Saturday, 28 April 2012

"The unconquerable doing the impossible"

In a recent post I related my radio memories of Jackie Robinson's unphotographed, untelevised, unfilmed, season-saving catch and game-winning homerun on the last day of the 1951 season in Philadelphia. Here's part of Dick Young's report in the New York Daily News, October 1, 1951:

Before he could win the game with his no. 18 seat-smasher, Robby had to save it. He did it with as self-punishing and spectacular a money play as the 31,755 attending fans, thousands of whom had poured down from Brooklyn, will ever see... Eddie Waitkus shot a low, slightly looped liner to the right of second. It seemed ticketed for the hole, labeled Hit..... Game....Pennant.....But Robby diving face-first speared the ball an instant before he hit the ground. As he struck, his elbow dug into his stomach and he lay there in a crumpled heap. Many fans failed to realize he had held the ball until, in his pain, Robby rolled on his side and flipped the pill clear... And here he lay, for several minutes, while trainer Harold Wendler administered to him, trying to restore Jack’s breath, and clear his dazed head. Finally Robby wobbled to his feet and walked off the field to an ovation...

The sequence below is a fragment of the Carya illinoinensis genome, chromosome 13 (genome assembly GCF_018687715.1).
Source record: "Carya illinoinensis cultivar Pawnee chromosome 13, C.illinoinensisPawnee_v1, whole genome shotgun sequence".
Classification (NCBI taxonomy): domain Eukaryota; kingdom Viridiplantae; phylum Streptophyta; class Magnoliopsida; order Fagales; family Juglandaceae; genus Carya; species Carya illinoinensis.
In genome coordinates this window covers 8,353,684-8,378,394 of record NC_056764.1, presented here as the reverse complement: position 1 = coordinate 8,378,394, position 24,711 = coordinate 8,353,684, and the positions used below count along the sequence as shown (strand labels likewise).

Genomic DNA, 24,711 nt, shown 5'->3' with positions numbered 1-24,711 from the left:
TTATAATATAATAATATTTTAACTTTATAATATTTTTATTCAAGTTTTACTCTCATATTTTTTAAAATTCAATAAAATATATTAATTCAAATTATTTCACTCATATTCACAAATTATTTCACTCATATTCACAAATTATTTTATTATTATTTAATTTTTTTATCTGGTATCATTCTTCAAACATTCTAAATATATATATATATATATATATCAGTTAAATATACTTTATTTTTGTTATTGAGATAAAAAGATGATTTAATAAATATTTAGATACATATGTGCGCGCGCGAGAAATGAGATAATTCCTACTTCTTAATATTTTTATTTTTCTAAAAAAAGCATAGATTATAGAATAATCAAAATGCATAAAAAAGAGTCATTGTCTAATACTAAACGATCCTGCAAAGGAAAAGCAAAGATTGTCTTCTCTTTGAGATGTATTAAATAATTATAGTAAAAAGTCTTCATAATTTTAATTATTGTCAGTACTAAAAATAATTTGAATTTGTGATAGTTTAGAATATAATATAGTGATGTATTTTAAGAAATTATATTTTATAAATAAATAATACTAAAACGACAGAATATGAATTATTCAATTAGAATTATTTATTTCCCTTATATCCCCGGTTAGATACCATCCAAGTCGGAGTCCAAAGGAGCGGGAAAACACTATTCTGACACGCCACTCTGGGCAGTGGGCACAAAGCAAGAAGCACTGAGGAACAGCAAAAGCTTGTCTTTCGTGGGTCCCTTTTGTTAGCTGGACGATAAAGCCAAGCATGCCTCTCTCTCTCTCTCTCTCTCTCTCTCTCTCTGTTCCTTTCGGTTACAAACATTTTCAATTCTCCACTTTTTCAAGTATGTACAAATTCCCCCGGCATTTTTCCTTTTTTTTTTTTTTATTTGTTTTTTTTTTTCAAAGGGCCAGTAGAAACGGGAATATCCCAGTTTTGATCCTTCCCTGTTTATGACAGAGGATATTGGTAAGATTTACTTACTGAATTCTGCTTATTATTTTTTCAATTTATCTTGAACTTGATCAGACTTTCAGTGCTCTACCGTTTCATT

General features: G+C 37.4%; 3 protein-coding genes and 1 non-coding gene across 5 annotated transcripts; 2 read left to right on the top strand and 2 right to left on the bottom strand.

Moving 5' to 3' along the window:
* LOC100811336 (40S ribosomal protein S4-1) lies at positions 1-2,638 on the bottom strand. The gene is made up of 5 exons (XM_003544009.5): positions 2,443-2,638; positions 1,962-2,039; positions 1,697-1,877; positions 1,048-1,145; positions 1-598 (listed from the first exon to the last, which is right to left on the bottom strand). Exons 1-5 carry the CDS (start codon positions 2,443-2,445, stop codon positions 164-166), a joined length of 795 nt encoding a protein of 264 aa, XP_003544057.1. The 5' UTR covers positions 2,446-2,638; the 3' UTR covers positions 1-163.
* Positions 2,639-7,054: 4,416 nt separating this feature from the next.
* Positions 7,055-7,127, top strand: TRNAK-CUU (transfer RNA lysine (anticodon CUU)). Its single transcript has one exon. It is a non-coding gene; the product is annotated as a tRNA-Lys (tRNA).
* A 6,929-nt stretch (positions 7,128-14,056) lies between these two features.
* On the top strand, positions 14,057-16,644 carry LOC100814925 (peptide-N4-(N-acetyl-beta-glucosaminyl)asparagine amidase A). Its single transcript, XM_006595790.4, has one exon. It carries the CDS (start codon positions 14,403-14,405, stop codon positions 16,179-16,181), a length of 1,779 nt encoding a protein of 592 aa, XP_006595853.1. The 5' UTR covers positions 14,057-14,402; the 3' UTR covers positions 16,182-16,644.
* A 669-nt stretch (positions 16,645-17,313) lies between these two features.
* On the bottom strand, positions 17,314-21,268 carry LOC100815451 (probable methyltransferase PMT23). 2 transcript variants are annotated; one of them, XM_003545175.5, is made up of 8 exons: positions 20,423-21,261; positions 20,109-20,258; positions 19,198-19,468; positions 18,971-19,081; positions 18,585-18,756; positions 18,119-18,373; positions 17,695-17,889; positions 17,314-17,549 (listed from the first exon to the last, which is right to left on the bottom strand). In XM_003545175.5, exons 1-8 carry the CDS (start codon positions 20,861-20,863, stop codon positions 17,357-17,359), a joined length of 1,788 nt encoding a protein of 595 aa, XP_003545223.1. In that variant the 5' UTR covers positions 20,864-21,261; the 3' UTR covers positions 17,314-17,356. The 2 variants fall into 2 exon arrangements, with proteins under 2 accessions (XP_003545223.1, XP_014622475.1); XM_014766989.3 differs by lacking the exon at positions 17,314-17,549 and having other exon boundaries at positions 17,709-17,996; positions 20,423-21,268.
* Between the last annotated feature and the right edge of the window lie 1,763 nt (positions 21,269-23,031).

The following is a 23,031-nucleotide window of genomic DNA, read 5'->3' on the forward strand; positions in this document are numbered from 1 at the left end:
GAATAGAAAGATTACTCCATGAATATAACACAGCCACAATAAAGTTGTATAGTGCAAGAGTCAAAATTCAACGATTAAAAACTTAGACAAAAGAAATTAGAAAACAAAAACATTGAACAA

The photo above was taken moments after the catch. Pee-Wee Reese is ministering to Jackie, soon to be joined by Gil Hodges (14). Pitcher Don Newcombe described the scene:

[Robinson] dives after the ball, he catches the line drive in the webbing of his glove, and then hits the ground. His elbow hits him in his stomach. He rolls over, and then Pee-Wee runs over, and Gil runs over and then I run over from the mound to see if Jackie is all right... We don’t see the ball. We don’t see the ball at all. The umpire hasn’t yet made the out call. Jackie is laying on his stomach with the ball in the glove. When Pee-Wee got there and I got there, Jackie said, ‘I’ve got the ball.’ He was hurting because his elbow hit him in the stomach and he held onto the ball. God bless him... We worried about him whether or not he was unconscious. It could have been at least a minute before the umpire made the call. The umpire had to find the ball. Nobody could see it. It didn’t ricochet off Jackie. There was a roar from Dodger fans when Jackie got up, he had the ball.

As usual, Pulitzer Prize-winning sportswriter Red Smith said it best:

The ball is a blur passing second base, difficult to follow in the half light, impossible to catch. Jackie Robinson catches it. He flings himself headlong at right angles to the flight of the ball, for an instant his body is suspended in mid-air, then somehow the outstretched glove intercepts the ball inches off the ground... Of all the pictures left in memory, the one that will always flash back shows Robinson stretched at full length in the insubstantial twilight, the unconquerable doing the impossible.

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